On March 5, 2019, the California Attorney General announced that the police officers who shot and killed Stephon Clark (age 22) in March 2018— will not face charges.The two officers fired on Clark, a black man, after a foot chase that ended in his grandmother’s backyard. The officers shot Clark seven times, including three times in the back, the official autopsy found.
Whether you agree or disagree with the decision of the California Attorney General,
news like this is traumatizing and re-traumatizing to people of color. It is like a wound that never heals.
Research has linked racism to psychological distress, physical health problems,
depression, anxiety, and trauma. The internalization of bias and oppression can causegreat distress to minds, bodies, and spirits.
As Dr. Monnica Williams of the University of Connecticut has written: “What we really need is a large-scale shift in our social consciousness to understand the toll this takes on the psyche of victims so that even small acts of racism become unacceptable. We need those who witness racism to speak out and victims to be believed.”
Racism is traumatic. It is painful, violent, harmful, and deeply felt by those on the
receiving end. The lasting effects and trauma of experiencing racism can show up in emotions, behaviors, and in many other ways. Dr. Kenneth V. Hardy suggests that rather than asking, “What is wrong”, a trauma-informed approach would be to question, “What happened to you?” Numerous studies show that racism and discrimination are forms of trauma, and the lasting psychological effects can be similar to those of veterans who have experienced combat. Post-traumatic stress disorder, or PTSD, is becoming more commonly diagnosed in marginalized communities as racism and discrimination continue to create psychological, emotional, and physical harm. It is important to understand this trauma to be able to move forward.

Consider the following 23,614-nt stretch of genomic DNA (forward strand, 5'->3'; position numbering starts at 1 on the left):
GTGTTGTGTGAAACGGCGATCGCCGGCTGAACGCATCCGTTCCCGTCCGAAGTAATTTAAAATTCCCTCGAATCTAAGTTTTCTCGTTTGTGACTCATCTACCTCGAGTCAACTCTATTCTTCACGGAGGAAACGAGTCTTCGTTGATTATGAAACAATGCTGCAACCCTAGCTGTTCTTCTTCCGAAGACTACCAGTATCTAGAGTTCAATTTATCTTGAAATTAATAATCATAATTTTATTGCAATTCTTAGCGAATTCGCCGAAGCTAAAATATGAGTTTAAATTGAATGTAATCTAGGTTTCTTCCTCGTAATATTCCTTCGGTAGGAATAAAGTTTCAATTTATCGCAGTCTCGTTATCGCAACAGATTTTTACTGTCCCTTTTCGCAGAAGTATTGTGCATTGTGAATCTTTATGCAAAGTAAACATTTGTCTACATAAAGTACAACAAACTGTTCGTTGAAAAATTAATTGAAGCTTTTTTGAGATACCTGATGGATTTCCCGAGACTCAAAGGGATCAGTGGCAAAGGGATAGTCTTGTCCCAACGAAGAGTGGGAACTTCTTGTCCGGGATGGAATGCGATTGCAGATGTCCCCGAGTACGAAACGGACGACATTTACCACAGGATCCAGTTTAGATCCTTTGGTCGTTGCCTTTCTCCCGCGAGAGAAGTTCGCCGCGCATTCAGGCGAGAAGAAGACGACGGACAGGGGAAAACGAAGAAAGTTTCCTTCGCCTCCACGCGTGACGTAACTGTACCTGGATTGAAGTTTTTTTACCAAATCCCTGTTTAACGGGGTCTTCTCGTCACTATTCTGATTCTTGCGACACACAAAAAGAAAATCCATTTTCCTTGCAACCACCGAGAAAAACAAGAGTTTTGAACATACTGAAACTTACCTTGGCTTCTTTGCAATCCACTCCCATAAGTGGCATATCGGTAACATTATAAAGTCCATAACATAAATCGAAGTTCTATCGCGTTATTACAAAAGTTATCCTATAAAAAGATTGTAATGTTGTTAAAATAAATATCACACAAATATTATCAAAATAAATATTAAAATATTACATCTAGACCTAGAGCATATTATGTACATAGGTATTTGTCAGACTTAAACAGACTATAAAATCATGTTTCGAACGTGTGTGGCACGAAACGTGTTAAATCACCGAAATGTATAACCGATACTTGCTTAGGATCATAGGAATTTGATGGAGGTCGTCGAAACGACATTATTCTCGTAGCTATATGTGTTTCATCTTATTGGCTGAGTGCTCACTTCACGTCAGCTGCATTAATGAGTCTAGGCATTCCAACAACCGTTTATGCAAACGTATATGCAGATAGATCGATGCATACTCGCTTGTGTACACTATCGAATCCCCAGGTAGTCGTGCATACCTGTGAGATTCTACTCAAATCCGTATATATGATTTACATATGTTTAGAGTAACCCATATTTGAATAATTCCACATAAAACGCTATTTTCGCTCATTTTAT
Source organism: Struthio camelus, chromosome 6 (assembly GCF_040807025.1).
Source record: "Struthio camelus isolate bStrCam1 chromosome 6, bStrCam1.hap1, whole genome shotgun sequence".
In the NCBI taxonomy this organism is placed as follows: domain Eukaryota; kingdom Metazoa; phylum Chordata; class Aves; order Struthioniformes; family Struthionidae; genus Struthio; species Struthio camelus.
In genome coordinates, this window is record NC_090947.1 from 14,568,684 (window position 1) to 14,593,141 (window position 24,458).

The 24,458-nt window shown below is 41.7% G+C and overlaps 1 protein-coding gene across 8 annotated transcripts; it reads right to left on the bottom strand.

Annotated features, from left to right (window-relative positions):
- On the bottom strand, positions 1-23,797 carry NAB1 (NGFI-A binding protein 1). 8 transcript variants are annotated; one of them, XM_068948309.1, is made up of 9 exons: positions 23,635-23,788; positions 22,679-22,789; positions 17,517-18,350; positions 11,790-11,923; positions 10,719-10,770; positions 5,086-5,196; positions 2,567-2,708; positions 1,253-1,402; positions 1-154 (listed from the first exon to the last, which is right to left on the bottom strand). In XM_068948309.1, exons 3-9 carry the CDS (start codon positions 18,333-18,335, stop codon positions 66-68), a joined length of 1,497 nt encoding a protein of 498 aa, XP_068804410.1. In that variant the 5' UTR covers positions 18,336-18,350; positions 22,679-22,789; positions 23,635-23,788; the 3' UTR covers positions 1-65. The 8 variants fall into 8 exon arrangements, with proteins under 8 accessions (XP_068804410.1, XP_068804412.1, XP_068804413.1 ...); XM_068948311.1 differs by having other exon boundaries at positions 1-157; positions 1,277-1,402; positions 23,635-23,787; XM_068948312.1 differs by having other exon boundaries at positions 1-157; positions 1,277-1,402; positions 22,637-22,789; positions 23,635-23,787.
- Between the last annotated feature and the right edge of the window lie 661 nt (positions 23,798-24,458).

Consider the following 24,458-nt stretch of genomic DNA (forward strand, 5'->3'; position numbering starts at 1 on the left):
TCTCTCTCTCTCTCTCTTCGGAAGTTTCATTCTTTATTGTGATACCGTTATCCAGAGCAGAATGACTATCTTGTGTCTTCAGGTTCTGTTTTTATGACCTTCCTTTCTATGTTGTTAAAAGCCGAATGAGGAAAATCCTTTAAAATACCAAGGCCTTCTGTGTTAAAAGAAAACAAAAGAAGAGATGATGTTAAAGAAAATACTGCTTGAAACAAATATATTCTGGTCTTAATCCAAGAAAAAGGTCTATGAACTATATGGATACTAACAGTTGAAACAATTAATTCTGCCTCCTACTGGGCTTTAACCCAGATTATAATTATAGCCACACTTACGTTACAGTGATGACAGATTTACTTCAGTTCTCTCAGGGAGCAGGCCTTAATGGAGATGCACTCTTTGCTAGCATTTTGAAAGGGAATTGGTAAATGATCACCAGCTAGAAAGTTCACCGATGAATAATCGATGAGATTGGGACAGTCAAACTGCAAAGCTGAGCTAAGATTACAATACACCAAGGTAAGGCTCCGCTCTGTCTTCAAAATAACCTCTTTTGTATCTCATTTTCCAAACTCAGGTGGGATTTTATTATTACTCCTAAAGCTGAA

Check out the info below, including a helpful list of ways to contribute to “healing the hidden wounds” of racial trauma, anda local resource for self-care and equitable access to yoga.
“What Is Intergenerational Trauma, and What Does It Have to Do with Racism?”
– The Uptake
“Healing the Hidden Wounds of Racial Trauma“
– Kenneth V. Hardy
“Understanding Racial Trauma”
“Innocent man and cop who unjustly jailed him are now friends “
These articles were curated by a local committee to be used as a list of resources pertinent to DEI topics. The 21-Day Racial Equity Challenge Committee would like to thank and give attribution to those who created the content above, which reflects their individual perspectives. We do not support nor endorse any advertisements associated with the above content.
Use these following prompts to reflect on the information you consumed today:
What situations in your life that have left you traumatized?
What actions do you do for self-care
Your action item of the day is to…